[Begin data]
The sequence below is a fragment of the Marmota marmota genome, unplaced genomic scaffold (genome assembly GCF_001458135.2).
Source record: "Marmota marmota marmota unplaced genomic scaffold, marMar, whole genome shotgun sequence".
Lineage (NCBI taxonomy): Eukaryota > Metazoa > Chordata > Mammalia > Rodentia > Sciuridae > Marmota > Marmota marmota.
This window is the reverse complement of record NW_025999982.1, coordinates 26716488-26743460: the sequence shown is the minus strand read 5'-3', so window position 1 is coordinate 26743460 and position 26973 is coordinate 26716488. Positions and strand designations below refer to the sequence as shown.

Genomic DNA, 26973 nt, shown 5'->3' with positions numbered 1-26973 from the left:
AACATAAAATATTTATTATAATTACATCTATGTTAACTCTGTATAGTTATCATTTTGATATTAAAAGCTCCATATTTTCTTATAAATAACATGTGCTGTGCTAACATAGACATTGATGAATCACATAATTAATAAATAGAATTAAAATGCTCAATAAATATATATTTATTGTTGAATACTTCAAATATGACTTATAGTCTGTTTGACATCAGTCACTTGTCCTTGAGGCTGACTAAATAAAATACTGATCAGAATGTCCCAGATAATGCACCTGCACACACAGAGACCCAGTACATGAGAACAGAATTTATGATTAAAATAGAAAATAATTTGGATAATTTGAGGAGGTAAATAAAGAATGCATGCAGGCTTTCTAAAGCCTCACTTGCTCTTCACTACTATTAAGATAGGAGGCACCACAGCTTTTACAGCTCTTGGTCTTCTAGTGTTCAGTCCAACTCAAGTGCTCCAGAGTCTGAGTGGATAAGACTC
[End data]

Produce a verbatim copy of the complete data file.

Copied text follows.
The sequence below is a fragment of the Marmota marmota genome, unplaced genomic scaffold (genome assembly GCF_001458135.2).
Source record: "Marmota marmota marmota unplaced genomic scaffold, marMar, whole genome shotgun sequence".
Lineage (NCBI taxonomy): Eukaryota > Metazoa > Chordata > Mammalia > Rodentia > Sciuridae > Marmota > Marmota marmota.
This window is the reverse complement of record NW_025999982.1, coordinates 26716488-26743460: the sequence shown is the minus strand read 5'-3', so window position 1 is coordinate 26743460 and position 26973 is coordinate 26716488. Positions and strand designations below refer to the sequence as shown.

Genomic DNA, 26973 nt, shown 5'->3' with positions numbered 1-26973 from the left:
AACATAAAATATTTATTATAATTACATCTATGTTAACTCTGTATAGTTATCATTTTGATATTAAAAGCTCCATATTTTCTTATAAATAACATGTGCTGTGCTAACATAGACATTGATGAATCACATAATTAATAAATAGAATTAAAATGCTCAATAAATATATATTTATTGTTGAATACTTCAAATATGACTTATAGTCTGTTTGACATCAGTCACTTGTCCTTGAGGCTGACTAAATAAAATACTGATCAGAATGTCCCAGATAATGCACCTGCACACACAGAGACCCAGTACATGAGAACAGAATTTATGATTAAAATAGAAAATAATTTGGATAATTTGAGGAGGTAAATAAAGAATGCATGCAGGCTTTCTAAAGCCTCACTTGCTCTTCACTACTATTAAGATAGGAGGCACCACAGCTTTTACAGCTCTTGGTCTTCTAGTGTTCAGTCCAACTCAAGTGCTCCAGAGTCTGAGTGGATAAGACTC